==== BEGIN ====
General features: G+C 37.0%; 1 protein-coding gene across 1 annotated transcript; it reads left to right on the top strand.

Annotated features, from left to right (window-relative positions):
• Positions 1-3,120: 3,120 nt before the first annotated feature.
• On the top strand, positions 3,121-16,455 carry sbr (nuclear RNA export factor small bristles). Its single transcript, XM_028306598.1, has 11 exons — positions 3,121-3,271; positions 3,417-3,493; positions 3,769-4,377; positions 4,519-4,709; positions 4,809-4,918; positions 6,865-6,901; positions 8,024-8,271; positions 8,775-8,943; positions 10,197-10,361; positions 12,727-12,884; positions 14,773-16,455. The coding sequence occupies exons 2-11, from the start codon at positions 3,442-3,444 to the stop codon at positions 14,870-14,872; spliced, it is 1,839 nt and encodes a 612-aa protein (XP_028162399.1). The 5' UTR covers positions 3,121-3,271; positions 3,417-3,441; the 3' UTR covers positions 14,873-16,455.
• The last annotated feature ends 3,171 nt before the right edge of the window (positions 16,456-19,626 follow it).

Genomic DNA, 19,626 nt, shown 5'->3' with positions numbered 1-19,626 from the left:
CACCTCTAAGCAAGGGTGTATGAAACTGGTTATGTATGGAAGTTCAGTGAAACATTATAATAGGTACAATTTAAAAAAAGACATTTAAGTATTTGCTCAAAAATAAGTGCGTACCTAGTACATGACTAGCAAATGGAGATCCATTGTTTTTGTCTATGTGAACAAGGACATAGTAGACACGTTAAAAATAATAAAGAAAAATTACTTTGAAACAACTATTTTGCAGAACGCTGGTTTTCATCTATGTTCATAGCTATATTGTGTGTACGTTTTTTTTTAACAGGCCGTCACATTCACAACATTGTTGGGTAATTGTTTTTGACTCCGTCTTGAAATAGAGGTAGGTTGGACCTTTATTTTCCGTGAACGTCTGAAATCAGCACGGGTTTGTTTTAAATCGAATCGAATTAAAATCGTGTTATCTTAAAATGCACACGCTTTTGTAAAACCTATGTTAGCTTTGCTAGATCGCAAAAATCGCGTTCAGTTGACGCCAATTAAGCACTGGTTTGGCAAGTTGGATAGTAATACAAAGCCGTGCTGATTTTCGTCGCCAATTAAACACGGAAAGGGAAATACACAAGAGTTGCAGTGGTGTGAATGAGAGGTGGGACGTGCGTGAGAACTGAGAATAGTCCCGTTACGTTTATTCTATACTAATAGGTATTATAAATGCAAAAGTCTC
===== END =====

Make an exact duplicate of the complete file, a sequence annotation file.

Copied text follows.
General features: G+C 37.0%; 1 protein-coding gene across 1 annotated transcript; it reads left to right on the top strand.

Annotated features, from left to right (window-relative positions):
• Positions 1-3,120: 3,120 nt before the first annotated feature.
• On the top strand, positions 3,121-16,455 carry sbr (nuclear RNA export factor small bristles). Its single transcript, XM_028306598.1, has 11 exons — positions 3,121-3,271; positions 3,417-3,493; positions 3,769-4,377; positions 4,519-4,709; positions 4,809-4,918; positions 6,865-6,901; positions 8,024-8,271; positions 8,775-8,943; positions 10,197-10,361; positions 12,727-12,884; positions 14,773-16,455. The coding sequence occupies exons 2-11, from the start codon at positions 3,442-3,444 to the stop codon at positions 14,870-14,872; spliced, it is 1,839 nt and encodes a 612-aa protein (XP_028162399.1). The 5' UTR covers positions 3,121-3,271; positions 3,417-3,441; the 3' UTR covers positions 14,873-16,455.
• The last annotated feature ends 3,171 nt before the right edge of the window (positions 16,456-19,626 follow it).

Genomic DNA, 19,626 nt, shown 5'->3' with positions numbered 1-19,626 from the left:
CACCTCTAAGCAAGGGTGTATGAAACTGGTTATGTATGGAAGTTCAGTGAAACATTATAATAGGTACAATTTAAAAAAAGACATTTAAGTATTTGCTCAAAAATAAGTGCGTACCTAGTACATGACTAGCAAATGGAGATCCATTGTTTTTGTCTATGTGAACAAGGACATAGTAGACACGTTAAAAATAATAAAGAAAAATTACTTTGAAACAACTATTTTGCAGAACGCTGGTTTTCATCTATGTTCATAGCTATATTGTGTGTACGTTTTTTTTTAACAGGCCGTCACATTCACAACATTGTTGGGTAATTGTTTTTGACTCCGTCTTGAAATAGAGGTAGGTTGGACCTTTATTTTCCGTGAACGTCTGAAATCAGCACGGGTTTGTTTTAAATCGAATCGAATTAAAATCGTGTTATCTTAAAATGCACACGCTTTTGTAAAACCTATGTTAGCTTTGCTAGATCGCAAAAATCGCGTTCAGTTGACGCCAATTAAGCACTGGTTTGGCAAGTTGGATAGTAATACAAAGCCGTGCTGATTTTCGTCGCCAATTAAACACGGAAAGGGAAATACACAAGAGTTGCAGTGGTGTGAATGAGAGGTGGGACGTGCGTGAGAACTGAGAATAGTCCCGTTACGTTTATTCTATACTAATAGGTATTATAAATGCAAAAGTCTC